Having just returned from this incredible trip, I have a series of photography and travel posts that I’ll be sharing over the coming weeks. In the meantime, here is a teaser with some of my favourite photographs, taken as we travelled more than 4,000 km through Perth, Cervantes and the Pinnacles, Kalbarri, Ningaloo Reef and the Coral Coast, Karijini National Park and Meekatharra.
Lancelin Sand Dunes
Lancelin is a small fishing town less than 100 km north of Perth. It also boasts the sand dunes that attract 4WD enthusiasts, adventurous sand boarders and on this particular day…three photographers.
Pinnacles Desert, Cervantes
Our first day ended on what felt like another planet in Nambung National Park. Ancient limestone rock formations of different shapes and sizes rise from the saffron coloured sand in the Pinnacles Desert. Dramatic clouds and perfect light created a photography playground that we lost ourselves in until darkness took over. Even then, it was only our rumbling stomachs that motivated us to head to Cervantes, our home for the night.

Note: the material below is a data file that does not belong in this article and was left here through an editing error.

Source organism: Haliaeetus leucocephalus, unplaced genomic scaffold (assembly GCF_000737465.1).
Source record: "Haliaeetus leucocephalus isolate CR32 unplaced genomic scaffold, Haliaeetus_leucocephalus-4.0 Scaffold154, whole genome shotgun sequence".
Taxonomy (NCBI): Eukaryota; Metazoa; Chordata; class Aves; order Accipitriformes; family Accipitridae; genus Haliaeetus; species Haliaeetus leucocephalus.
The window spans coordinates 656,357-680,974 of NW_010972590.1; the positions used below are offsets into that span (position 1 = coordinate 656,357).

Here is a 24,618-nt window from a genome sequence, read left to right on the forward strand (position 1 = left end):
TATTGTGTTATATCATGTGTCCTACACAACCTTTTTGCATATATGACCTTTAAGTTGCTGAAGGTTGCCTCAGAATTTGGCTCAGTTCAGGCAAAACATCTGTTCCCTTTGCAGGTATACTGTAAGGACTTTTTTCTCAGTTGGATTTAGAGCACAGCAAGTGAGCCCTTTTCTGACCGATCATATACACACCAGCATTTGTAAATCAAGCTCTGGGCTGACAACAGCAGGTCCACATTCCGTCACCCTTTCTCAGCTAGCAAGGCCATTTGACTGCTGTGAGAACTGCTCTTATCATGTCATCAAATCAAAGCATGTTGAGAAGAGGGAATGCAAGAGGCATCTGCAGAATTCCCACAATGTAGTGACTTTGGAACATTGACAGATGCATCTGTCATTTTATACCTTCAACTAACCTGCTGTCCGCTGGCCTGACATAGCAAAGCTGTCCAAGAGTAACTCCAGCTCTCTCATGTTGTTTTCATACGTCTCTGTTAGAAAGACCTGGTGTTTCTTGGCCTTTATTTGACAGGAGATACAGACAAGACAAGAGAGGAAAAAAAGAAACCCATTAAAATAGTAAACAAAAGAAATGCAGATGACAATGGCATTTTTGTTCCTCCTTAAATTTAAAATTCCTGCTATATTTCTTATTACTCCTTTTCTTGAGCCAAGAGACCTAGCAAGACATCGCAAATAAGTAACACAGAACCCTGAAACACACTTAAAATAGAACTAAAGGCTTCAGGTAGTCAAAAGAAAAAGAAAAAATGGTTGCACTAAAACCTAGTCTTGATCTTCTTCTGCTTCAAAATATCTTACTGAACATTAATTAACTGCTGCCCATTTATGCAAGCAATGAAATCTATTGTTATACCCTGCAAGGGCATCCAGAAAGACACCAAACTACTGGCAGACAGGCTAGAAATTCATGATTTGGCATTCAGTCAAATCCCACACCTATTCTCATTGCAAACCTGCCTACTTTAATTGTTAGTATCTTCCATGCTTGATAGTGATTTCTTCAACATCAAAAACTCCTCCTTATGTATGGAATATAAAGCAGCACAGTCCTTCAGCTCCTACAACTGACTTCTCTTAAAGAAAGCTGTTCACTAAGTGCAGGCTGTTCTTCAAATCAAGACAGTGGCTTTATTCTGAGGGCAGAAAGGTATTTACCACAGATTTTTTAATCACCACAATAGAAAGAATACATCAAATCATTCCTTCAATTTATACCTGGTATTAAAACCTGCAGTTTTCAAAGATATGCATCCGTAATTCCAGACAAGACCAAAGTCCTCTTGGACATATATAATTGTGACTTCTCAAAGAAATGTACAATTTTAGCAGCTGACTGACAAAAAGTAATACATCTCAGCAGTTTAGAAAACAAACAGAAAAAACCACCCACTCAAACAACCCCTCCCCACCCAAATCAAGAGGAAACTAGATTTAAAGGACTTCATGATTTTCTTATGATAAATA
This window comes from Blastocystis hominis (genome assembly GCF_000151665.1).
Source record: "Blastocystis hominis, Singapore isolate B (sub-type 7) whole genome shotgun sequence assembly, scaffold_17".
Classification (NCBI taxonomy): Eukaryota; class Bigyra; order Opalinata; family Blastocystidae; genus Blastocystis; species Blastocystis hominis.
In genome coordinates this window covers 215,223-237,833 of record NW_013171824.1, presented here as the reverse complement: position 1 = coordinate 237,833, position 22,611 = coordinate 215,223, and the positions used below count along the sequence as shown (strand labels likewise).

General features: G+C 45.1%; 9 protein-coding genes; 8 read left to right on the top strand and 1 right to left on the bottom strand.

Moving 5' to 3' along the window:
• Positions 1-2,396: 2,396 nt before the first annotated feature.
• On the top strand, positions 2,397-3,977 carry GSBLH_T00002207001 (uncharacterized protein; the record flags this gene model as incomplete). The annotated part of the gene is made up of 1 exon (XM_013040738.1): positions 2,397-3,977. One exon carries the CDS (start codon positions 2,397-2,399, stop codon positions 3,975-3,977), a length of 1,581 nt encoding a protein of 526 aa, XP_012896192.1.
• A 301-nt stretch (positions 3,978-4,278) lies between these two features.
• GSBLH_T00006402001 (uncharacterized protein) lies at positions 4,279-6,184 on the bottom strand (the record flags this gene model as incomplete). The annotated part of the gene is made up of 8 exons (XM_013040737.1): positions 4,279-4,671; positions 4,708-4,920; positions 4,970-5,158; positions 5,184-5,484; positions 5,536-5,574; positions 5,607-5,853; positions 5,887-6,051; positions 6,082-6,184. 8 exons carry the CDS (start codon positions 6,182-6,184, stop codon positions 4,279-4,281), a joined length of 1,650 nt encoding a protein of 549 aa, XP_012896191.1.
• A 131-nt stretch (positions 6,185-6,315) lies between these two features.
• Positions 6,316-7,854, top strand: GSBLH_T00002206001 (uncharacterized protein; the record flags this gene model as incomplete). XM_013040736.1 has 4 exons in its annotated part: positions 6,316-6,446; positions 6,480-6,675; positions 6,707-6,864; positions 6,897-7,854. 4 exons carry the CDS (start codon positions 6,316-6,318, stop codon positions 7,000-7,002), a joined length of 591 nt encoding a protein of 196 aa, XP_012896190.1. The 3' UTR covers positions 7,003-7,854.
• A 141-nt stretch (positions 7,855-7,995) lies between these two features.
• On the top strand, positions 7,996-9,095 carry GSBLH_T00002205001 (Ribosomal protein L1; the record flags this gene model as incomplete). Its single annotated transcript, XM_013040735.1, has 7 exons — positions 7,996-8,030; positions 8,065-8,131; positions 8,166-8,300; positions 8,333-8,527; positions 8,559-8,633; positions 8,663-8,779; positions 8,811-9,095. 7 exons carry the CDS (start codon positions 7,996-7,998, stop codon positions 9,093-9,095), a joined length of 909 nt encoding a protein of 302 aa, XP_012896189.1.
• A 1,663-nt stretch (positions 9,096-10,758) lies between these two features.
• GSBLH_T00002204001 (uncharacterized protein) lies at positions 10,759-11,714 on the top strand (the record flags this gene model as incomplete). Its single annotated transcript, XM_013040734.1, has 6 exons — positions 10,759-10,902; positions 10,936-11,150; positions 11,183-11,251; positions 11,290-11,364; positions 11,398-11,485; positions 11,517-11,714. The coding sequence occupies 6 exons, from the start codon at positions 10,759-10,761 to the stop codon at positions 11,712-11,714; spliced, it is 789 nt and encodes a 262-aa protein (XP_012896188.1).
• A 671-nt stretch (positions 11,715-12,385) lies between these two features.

Nature’s Window, Kalbarri Gorge
After a beautiful drive from Cervantes to Kalbarri, our plan to visit Kalbarri Gorge for sunset was thwarted by a bushfire caused by lightening that closed the area. Thankfully the roads opened in time for us to visit it on our way out the next day, as it’s a really beautiful location and deserves a visit. Nature’s Window is a natural rock formation, reached via a 400 metre loop walk, that frames the river view perfectly.
Ningaloo Reef, Coral Bay
Ningaloo Reef is one of the world’s largest fringing reefs, stretching for 260 kilometres off Western Australia’s mid north coast. And the small but comfortable Coral Bay was the perfect location to enjoy it from. I only had to step a few metres from my room to feel the sand between my toes and cool off from the searing heat with a swim and snorkel in the calm and turquoise coloured water.
Sunset at Coral Bay